So, every time a human touches something like this, or you’ve got another potential access point into infrastructure – how do you secure all that? There’s a lot of money behind making sure that happens. And there’s going to be a ruggedised nature of this – to ensure you shouldn’t be able to get into that device.

Jim Berry:

Our research at ADAPT locally definitely suggests that Australian organisations are honestly not prepared for this opportunity or the acceleration or the amount of compute required at the edge. Is that common globally? I mean you’ve been travelling a lot, so do you think others are more prepared…?

Dean Nelson:

I think the problem is that the people are still defining what edge is, and they don’t know exactly what workloads will be there. So, it doesn’t really matter what part of the world. There are some people that are leading, they’re deploying things. You think of edge deployments of Schneider and a bunch the people have started doing. But we don’t know yet and 5G is really the trigger because from there you’ll start to see the applications that will move out and cause that locality need. And so how do you deploy the network first? That enables the tsunami to continue to open the floodgates but then how do you process and manage that? And so, there’s a lot of chicken and egg problems here. And it isn’t one thing: we need more compute, more storage, and more networks. And it needs to be closer to the user and people are going to figure out exactly what that means. On the other side is private equity.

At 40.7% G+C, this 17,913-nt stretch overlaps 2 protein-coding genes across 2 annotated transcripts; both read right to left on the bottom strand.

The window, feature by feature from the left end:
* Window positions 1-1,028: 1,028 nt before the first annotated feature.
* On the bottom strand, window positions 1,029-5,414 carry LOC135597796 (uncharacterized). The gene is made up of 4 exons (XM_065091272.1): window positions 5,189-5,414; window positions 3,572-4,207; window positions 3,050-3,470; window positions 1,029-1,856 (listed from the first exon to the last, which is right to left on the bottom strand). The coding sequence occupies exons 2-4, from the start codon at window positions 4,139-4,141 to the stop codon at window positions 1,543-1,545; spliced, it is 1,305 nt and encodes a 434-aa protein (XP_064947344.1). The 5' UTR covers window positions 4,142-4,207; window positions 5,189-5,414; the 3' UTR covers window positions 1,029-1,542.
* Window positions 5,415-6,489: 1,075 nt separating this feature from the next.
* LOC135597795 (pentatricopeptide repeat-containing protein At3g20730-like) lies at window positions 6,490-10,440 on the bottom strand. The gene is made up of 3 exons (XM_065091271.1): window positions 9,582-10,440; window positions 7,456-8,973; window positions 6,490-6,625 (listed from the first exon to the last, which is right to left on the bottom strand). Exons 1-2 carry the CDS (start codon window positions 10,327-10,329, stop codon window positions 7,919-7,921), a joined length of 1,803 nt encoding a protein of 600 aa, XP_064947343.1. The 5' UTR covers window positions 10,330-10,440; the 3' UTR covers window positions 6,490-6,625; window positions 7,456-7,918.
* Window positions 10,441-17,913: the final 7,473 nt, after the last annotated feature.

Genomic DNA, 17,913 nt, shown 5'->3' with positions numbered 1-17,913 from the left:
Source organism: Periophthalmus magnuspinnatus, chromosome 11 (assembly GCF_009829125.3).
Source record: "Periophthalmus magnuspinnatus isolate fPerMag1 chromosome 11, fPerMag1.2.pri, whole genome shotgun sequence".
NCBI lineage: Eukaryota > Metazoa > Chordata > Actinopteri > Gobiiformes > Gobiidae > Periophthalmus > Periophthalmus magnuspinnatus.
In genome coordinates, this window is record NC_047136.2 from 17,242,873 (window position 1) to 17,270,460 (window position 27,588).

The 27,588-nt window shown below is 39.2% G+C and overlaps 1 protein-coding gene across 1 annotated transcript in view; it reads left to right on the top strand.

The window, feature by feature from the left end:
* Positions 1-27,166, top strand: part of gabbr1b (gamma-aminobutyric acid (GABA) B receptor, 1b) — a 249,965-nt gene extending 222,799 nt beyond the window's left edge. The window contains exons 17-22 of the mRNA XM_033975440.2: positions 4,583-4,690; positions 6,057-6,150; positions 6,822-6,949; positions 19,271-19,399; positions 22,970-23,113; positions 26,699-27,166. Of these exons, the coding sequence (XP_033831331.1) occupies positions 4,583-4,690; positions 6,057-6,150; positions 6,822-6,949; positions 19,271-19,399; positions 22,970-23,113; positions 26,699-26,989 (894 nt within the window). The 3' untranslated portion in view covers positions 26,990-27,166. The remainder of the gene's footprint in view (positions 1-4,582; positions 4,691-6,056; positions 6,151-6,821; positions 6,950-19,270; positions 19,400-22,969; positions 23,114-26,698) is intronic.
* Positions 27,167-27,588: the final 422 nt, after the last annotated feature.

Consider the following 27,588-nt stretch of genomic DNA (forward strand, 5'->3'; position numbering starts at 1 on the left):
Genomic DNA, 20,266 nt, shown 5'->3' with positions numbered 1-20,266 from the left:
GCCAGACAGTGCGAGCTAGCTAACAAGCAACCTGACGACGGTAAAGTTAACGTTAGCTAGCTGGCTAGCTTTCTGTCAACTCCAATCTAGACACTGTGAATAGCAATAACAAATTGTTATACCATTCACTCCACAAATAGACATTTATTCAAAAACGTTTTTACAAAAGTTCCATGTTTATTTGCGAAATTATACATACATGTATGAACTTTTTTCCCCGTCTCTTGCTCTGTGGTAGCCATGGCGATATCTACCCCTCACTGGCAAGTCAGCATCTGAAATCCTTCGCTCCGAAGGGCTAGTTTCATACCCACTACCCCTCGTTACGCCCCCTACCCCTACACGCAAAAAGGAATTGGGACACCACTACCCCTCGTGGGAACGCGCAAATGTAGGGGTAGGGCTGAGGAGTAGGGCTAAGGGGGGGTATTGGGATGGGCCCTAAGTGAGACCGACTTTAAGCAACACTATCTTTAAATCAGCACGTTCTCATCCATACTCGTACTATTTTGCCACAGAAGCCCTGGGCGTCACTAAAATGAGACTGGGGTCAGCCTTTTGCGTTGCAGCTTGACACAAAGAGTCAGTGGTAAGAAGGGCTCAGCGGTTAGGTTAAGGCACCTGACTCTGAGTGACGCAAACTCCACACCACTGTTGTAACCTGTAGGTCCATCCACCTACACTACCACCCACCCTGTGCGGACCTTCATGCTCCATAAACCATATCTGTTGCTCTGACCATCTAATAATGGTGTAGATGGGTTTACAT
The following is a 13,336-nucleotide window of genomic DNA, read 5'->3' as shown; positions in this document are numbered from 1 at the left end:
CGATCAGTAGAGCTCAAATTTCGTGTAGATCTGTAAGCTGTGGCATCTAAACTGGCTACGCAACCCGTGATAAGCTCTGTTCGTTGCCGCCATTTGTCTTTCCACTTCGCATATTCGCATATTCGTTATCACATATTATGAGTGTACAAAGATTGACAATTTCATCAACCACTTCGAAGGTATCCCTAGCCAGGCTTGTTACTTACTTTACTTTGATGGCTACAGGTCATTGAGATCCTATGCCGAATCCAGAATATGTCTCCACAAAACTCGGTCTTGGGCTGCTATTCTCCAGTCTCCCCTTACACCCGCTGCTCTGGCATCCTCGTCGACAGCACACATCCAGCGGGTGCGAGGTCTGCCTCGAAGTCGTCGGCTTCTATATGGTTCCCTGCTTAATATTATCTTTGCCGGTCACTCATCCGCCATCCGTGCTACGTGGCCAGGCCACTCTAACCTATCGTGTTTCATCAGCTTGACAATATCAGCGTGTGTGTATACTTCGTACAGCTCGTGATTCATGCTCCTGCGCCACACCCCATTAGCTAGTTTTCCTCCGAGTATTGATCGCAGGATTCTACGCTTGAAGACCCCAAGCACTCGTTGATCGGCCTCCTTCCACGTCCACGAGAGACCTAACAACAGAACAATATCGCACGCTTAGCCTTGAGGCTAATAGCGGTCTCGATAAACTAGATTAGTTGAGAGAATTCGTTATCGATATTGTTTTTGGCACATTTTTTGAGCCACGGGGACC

The money is coming into this because data centres are considered a real estate asset. They finally have their own class. And private equity is looking at it because they have consistent returns. So, what does it mean to edge?”

Well, there are real estate developers deploying real estate solutions all over the place and this is just another infrastructure play. So, as it gets defined, there’ll be more money behind it or deployments, and the extension will be rapid.

Jim Berry:

But first from a typical end-user, is there a type of definition or new approach that they should be considering? There’s a lot they need to learn.

Dean Nelson:

The Linux Foundation is trying to define the edge. I think that’s an important one to watch. And those definitions, so that we all follow a similar playbook, that’s important. So, the Linux Foundation is an important one to go look at as that develops and jump in and actually participate in it. I think it’s good for anybody who’s trying to figure this out.

And then I look at server-less and our traditional IT stack and where things seem to be going. As server-less starts to have the ability to basically push and process anywhere. And it’s ethereal and applications start to be written and should be able to take advantage of that. Suddenly you’ve got this, flexible ability to move processing around where you need it. That’s not for everything. But if we get enterprises figuring out how they can serve us.

Jim Berry:

For sure – and we’re going to look forward to hearing your keynote on this topic on March 10th to 12th when we host you here.


At Connected Cloud & DC Edge in March, Infrastructure Masons’ Dean Nelson will fly out to Australia to deliver his keynote “Are you ready for ruggedized and secure Edge?” He will share how Edge will dwarf core data centre capacity in the next 5 years and security threat vectors will grow 1000x.